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  11. If feminism’s ‘obsession’ with rape can bring it out into the open more, bring it into the living rooms and government offices of this country, ensure it isn’t ignored or swept under the carpet or seen as an ‘unfortunate inevitably’, then well done feminism. If feminism’s ‘obsession’ with rape can make it easier for even a few victims to come forward with their experiences and get help, then I’m proud of feminism. I know how hard it is to open up about these kind of things, but it is inevitably made easier when the people you open up to are educated in and understanding of the experience.
    I also think your mention of submission fantasies is absolutely irrelevant and unnecessary. Fantasies are an element of most healthy sexual relationships- rape is not. Rape is the exertion of power, driven by a desire to humiliate and exert control- this has long since been established. Rape is used as a weapon in wars, a symbol of oppression and power by corrupt governments. It happens on the elderly, the young, and everybody else in between. Whatever somebody fantasises about in the bedroom, their attitude to rape should be the same. As a feminist who, by your definition has an ‘obsession’ with rape, I can assure you it is fuelled by no such fantasy but by a desire to change the shitty attitudes that surround rape at the moment.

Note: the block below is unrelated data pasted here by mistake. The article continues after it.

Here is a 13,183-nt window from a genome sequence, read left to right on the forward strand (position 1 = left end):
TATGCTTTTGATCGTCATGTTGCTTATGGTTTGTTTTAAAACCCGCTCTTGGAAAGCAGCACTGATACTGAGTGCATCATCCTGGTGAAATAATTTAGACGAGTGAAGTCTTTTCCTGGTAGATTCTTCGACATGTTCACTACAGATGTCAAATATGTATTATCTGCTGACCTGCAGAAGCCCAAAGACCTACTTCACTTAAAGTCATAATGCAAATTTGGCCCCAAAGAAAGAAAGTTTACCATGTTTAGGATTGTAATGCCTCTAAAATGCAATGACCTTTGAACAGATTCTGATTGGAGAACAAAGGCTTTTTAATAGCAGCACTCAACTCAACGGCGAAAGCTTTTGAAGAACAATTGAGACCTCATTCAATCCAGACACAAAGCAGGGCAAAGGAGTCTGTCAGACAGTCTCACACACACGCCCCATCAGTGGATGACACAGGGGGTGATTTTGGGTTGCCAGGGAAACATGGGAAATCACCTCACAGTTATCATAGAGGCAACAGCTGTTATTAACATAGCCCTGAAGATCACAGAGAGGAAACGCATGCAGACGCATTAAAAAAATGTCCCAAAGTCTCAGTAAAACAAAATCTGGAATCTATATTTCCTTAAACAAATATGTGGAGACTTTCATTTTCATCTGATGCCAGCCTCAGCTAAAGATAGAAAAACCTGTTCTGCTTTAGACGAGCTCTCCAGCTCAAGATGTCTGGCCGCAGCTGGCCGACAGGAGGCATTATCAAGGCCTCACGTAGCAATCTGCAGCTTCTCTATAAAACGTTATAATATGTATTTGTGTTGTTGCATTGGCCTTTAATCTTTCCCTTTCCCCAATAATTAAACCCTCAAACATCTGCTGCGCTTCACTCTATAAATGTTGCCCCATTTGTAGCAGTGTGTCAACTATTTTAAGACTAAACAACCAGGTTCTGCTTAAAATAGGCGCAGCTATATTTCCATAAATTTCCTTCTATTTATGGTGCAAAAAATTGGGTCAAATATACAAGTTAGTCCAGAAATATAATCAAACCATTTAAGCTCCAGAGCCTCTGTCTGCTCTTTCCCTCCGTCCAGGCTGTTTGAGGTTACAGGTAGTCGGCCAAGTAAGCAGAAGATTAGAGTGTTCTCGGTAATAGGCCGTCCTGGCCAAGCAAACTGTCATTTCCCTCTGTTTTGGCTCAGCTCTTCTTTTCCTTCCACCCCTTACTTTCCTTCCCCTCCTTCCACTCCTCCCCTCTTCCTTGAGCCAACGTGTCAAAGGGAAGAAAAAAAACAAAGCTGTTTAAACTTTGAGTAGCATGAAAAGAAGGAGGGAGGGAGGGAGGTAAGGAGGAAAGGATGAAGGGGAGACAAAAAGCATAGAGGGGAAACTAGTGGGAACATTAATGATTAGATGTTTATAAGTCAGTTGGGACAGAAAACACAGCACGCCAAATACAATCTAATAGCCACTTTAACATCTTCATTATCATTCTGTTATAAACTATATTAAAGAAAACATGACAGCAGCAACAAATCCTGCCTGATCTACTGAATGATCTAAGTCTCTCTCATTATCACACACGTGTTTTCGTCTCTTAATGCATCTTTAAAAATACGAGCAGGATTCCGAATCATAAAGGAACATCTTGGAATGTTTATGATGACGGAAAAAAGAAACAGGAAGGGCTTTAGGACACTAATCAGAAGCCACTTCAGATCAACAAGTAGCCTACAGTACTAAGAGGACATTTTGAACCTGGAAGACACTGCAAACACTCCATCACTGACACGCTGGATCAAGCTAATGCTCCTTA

If you appreciate the efforts made my Feminism to tackle this crime, regardless of the level of your own personal interest in it, I’m afraid I don’t understand why you use such a derogatory word as ‘obsession’. Feminism’s ‘obsession’ with rape is fuelled entirely by a desperate desire to make things better for people- I really don’t see how that can ever be bad or how you can have a problem with it.
    Anyway, like I said, i'm not sure what you meant by 'obsession with rape' and it was only a small part of your overall point, however, it seems unfair to belittle the attempts of thousands of people across the globe as an 'obsession' when they are quite honestly acting purely because they care.

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  12. Hello,

    I posted a comment here this morning (I am currently researching for exams). I know that the facts and ideas I presented in it are probably controversial to most feminists beliefs, but that doesn't mean that you can delete it just because you oppose these facts. I set out my argument in a carefully worded, academic and by no means offensive way, and your only response is to delete it. Not even an opinion on or answer to my question. I thought the whole idea of coming to university was to recognise both sides of every issue, critically analyse them and present your counter-arguments or agreements in a concise and logical manner? To me university is all about expanding your knowledge base, even if you don't like the content provided, and forming or possibly re-forming your own opinions based on what you learn.

    I spent a lot of time researching and constructing my comment and would love to hear your opinions on this matter.

    Regards,

    Ricardo

    Reply if you want me to repost...

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    1. Hello Ricardo,